As a beginning cantor, age 17, my first High Holiday job was in a small town community where the little synagogue had limited facilities. In its lobby was just one restroom, and that restroom had this sign on the door:




Local residents had some fun with that sign, because you could read it more than one way. Put a comma after “women” and it obviously means that this is the Ladies’ Room and there is also a Men’s Room downstairs. But put the comma after “downstairs” and it means that this is the Men’s Room and the women have to go downstairs. Or, with no comma at all, it would read simply “Women downstairs for men” — in which case the sign is in the wrong building.

How do we read the various signs in our lives? One monumental misreading occurs in this week’s Torah reading, which concerns the 12 spies that Moses sent to scout the land of Canaan.

The Jewish people were camped in the desert, not a year and a quarter out of Egypt. They had received the Torah at Mount Sinai, they had recovered from the sin of the Golden Calf, they had dedicated the Tabernacle — the portable shrine that was the first Jewish house of worship — and they were now close enough to plan on entering the Promised Land. No, they could not traverse the Sinai Peninsula in 100 hours like their modern mechanized descendants, but 14 months with some 3 million people on foot is not a bad record. In last week’s reading, we heard how Moses led the people in the second Passover holiday, the one-year anniversary of their freedom. Now he must prepare to enter Canaan.

Each of the spies was a prince of his tribe, a prominent honorable man. Certainly their report should be valuable. They entered the country from the south, explored the various hills and valleys, checked out the cities and the farmland. We read that this was grape ripening season — early summer — and they found such ample crops that they could bring back a grape cluster so heavy that it had to be carried on a stick by two men. With such produce, we can assume that the ancient tribes of Canaan had more advanced agricultural skills than the medieval tribes who turned much of that land into a desert.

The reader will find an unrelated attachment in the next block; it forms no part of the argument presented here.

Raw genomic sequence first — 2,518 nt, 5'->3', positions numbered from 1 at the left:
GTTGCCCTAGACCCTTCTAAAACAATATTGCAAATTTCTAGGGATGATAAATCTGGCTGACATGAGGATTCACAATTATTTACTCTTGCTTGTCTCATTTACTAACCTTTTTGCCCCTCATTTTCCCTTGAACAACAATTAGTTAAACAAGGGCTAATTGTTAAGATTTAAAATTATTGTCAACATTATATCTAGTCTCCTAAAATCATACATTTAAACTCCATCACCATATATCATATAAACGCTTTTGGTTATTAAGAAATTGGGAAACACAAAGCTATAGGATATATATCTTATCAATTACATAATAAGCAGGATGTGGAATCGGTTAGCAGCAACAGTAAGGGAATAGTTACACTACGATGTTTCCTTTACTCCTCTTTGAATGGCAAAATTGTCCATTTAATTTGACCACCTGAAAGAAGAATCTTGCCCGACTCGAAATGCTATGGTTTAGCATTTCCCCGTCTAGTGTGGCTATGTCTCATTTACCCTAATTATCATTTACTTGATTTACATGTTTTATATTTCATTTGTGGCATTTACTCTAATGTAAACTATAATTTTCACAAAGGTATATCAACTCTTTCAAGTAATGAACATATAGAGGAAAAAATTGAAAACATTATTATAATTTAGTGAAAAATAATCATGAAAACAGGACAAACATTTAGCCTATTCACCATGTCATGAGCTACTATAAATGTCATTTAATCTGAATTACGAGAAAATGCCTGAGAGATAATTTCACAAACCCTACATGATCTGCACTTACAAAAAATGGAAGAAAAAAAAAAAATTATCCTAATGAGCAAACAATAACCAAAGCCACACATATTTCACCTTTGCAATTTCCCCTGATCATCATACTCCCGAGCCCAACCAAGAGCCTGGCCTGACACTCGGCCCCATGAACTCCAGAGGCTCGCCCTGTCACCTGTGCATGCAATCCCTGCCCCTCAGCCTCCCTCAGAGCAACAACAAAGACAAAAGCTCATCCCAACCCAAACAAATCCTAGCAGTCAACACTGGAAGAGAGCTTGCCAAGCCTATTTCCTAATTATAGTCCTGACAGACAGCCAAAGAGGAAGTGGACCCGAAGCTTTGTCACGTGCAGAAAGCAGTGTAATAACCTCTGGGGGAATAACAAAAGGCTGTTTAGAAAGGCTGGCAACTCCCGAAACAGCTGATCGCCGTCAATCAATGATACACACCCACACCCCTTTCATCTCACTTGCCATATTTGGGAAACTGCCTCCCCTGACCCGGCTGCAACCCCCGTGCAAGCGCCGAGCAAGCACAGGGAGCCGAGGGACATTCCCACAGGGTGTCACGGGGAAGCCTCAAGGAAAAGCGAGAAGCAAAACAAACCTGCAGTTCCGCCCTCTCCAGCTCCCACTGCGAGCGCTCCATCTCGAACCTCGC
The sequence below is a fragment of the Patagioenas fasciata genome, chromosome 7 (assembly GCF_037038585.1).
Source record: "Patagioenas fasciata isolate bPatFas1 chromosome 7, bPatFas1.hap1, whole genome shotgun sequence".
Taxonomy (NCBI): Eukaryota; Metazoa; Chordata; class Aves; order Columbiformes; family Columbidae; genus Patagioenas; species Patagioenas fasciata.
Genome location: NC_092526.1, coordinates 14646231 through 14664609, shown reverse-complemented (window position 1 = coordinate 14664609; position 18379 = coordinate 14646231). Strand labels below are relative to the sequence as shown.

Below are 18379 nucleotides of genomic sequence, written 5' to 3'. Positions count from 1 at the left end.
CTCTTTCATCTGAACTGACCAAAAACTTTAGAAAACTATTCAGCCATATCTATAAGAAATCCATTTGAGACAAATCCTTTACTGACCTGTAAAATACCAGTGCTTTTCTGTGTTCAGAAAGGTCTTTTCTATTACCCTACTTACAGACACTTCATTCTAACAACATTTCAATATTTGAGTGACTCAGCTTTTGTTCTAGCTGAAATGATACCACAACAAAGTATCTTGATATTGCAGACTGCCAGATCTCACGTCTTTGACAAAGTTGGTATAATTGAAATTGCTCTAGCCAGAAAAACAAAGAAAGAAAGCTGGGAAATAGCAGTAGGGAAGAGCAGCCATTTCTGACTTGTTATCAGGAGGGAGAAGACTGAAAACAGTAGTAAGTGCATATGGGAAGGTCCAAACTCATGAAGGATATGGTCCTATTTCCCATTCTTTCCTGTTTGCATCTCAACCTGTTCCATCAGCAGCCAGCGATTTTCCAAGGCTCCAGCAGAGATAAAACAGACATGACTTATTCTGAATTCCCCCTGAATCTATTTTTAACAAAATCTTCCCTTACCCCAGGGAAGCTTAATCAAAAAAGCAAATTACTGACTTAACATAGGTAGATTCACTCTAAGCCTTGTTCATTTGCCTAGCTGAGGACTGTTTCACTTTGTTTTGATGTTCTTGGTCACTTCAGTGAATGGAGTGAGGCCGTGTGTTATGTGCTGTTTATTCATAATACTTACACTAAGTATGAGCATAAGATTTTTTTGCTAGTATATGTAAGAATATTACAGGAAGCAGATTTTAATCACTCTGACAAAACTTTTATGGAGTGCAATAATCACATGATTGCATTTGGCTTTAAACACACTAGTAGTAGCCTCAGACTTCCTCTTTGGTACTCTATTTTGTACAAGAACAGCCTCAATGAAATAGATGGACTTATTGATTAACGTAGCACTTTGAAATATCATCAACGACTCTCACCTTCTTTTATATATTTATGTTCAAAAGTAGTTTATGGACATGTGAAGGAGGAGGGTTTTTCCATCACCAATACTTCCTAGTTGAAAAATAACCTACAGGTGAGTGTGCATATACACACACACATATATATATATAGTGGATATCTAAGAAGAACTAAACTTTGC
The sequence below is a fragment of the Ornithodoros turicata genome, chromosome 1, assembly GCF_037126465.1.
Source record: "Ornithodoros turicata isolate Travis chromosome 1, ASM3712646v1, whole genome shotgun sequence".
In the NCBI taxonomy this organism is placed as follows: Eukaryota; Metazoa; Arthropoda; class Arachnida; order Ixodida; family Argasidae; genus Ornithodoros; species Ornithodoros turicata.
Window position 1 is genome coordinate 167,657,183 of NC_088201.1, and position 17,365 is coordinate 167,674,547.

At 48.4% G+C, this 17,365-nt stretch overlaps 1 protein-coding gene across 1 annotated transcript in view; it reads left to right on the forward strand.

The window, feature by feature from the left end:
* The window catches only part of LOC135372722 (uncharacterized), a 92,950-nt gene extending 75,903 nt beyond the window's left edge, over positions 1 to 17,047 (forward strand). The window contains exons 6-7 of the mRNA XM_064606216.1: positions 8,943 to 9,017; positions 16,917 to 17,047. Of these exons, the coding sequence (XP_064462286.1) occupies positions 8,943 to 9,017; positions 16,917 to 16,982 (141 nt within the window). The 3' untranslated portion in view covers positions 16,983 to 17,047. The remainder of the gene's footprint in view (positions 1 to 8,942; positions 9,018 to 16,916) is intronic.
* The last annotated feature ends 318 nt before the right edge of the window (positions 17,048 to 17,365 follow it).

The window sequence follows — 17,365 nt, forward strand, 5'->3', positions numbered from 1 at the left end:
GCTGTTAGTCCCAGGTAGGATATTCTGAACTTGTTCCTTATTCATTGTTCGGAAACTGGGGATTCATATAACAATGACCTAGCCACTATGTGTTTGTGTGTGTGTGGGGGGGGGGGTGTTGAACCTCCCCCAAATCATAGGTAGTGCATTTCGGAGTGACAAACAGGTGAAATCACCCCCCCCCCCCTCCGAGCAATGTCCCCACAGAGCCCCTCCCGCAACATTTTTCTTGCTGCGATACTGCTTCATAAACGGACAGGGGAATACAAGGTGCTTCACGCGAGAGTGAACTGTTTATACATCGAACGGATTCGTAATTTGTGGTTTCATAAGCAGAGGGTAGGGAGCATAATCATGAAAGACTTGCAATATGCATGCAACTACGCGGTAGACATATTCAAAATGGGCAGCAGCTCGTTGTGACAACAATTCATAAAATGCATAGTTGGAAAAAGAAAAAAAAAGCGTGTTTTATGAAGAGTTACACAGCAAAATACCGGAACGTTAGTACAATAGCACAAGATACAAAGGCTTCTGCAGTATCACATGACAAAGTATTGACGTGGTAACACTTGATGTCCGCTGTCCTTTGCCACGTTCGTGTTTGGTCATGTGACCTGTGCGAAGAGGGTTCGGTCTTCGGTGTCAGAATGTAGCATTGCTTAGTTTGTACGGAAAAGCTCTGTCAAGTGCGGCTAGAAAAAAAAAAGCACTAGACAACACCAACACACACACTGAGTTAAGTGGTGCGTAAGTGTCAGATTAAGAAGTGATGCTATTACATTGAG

After 40 days the spies returned to camp with that cluster, but also with a conflicted report. Ten of them admitted that this was truly a “land of milk and honey” as their parents had told them. But what really impressed them was the power of the inhabitants. Fortified cities, warlike tribes like Amalek, even giants they saw! We cannot defeat them. That’s how they read the signs.

Only two spies, Caleb and Joshua, disagreed. They saw a timorous public. “They are our bread! Their shadows left them!” Like other rich and corrupt establishments threatened with a “barbarian invasion,” the Canaanites were scared. Let’s go, said Caleb, we should go up and take the land; we can do it! If G-d gave us the strength to come this far, let’s go on.

Clearly, most of the spies were looking at walls and towers. The minority looked into the eyes of the people. Who read the signs right?

The answer to that question would have to wait another 38 years, because the people accepted the majority report, rioted against Moses and Aaron, and even considered going back to Egypt. Stuck in the desert.

After 40 days, the spies changed their generation’s history. After 40 years, Caleb finally changed his people’s destiny. The Haftorah, in Chapter 2 of the Book of Joshua, recounts the second spy story, when Joshua, now inheriting Moses’ leadership, sends just two spies. Their trip is much shorter and their report is totally different. They spend the night in Jericho in the house of a lady of the night named Rahab, who hides them under cut grain stalks on her roof to protect them from the local gendarmes, and they learn the local conditions from her. As a result, Joshua is able to lead the people across the Jordan, surround Jericho and watch its walls fall down. According to the Midrash, one of those two spies was a young fellow of 18, and the other was an octogenarian named — Caleb, the champion dissenter from the original 12 spies.

He read the signs. We should do no less. We came this far. Don’t give up!

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